A civil jury in Linden, Texas, today awarded approximately $9 million in damages to Billy Ray Johnson, a mentally disabled black man who was taunted, knocked unconscious and dumped along a desolate road by four white men in September 2003.

A civil jury in Linden, Texas, today awarded approximately $9 million in damages to Billy Ray Johnson, a mentally disabled black man who was taunted, knocked unconscious and dumped along a desolate road by four white men in September 2003.

Emmett Till was just a boy of 14 when he traveled to Mississippi from his home in Chicago in 1955. Not understanding the mores of the segregated South, he made the terrible mistake of whistling at a white woman.

Guestworkers who come to the United States are routinely cheated out of wages; forced to mortgage their futures to obtain low-wage, temporary jobs; held virtually captive by employers who seize their documents; forced to live in squalid conditions; and denied medical benefits for injuries, according to a new report released by the Southern Poverty Law Center today.

A jury trial in the SPLC's lawsuit on behalf of Billy Ray Johnson, a mentally disabled black man who was taunted, beaten and left unconscious beside a road by a group of young white men, will begin April 17 in Linden, Texas.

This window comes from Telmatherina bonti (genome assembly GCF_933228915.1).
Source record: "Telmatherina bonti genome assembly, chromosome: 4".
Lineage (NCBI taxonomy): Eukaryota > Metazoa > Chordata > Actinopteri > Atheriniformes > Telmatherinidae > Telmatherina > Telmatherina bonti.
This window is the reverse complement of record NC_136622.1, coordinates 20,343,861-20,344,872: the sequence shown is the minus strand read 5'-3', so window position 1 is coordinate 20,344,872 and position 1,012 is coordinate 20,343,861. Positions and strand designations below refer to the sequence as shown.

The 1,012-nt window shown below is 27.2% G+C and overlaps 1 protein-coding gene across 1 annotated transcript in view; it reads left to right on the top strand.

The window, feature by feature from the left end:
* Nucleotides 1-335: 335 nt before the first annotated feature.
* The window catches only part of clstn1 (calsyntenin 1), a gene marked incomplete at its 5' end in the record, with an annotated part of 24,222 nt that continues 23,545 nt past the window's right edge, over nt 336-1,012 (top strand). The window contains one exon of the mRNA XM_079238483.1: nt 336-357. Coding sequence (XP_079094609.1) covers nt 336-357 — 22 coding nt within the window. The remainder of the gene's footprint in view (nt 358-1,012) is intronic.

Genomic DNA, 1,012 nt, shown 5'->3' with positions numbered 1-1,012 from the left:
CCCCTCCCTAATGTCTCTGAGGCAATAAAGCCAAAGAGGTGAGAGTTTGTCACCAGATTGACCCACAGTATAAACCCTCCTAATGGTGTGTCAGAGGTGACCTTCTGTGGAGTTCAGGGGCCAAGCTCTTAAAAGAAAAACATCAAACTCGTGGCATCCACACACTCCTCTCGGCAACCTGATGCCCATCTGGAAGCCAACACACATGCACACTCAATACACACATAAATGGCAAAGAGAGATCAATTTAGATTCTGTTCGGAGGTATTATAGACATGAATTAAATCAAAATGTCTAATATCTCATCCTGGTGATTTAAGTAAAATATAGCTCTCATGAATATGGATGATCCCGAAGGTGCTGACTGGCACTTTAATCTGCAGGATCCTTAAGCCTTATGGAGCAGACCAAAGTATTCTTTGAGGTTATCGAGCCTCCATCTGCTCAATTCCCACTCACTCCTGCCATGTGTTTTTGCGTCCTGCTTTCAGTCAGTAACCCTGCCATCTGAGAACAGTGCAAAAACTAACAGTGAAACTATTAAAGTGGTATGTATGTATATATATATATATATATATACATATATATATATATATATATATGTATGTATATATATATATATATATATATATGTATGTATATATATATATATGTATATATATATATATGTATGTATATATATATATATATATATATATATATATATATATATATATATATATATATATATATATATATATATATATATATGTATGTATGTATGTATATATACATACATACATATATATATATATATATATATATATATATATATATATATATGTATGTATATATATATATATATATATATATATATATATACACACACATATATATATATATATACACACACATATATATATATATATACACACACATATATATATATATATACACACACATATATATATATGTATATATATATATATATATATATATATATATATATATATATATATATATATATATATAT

A jury trial in the Center's lawsuit on behalf of Billy Ray Johnson, a mentally disabled black man who was taunted, beaten and left unconscious beside a road by a group of young white men, will begin April 17 in Linden, Texas.

The U.S. Justice Department today announced it is re-examining many of the unsolved murders from the civil rights era. The Center recently provided the FBI with information about the deaths of dozens of people who may have been victims of racially motivated killings.

The Center filed suit today against two Klansmen who savagely beat a teenage boy at a carnival in Kentucky last July.

To assist with the FBI's review of unresolved civil rights era murders, the Center has provided the bureau's Civil Rights Unit with information about the deaths of dozens of people who may have been victims of racially motivated killings.

The Southern Poverty Law Center recently joined 31 state attorneys general and more than 210 law enforcement, professional, education, civil rights, religious and civic organizations across the country in support of federal hate crime legislation.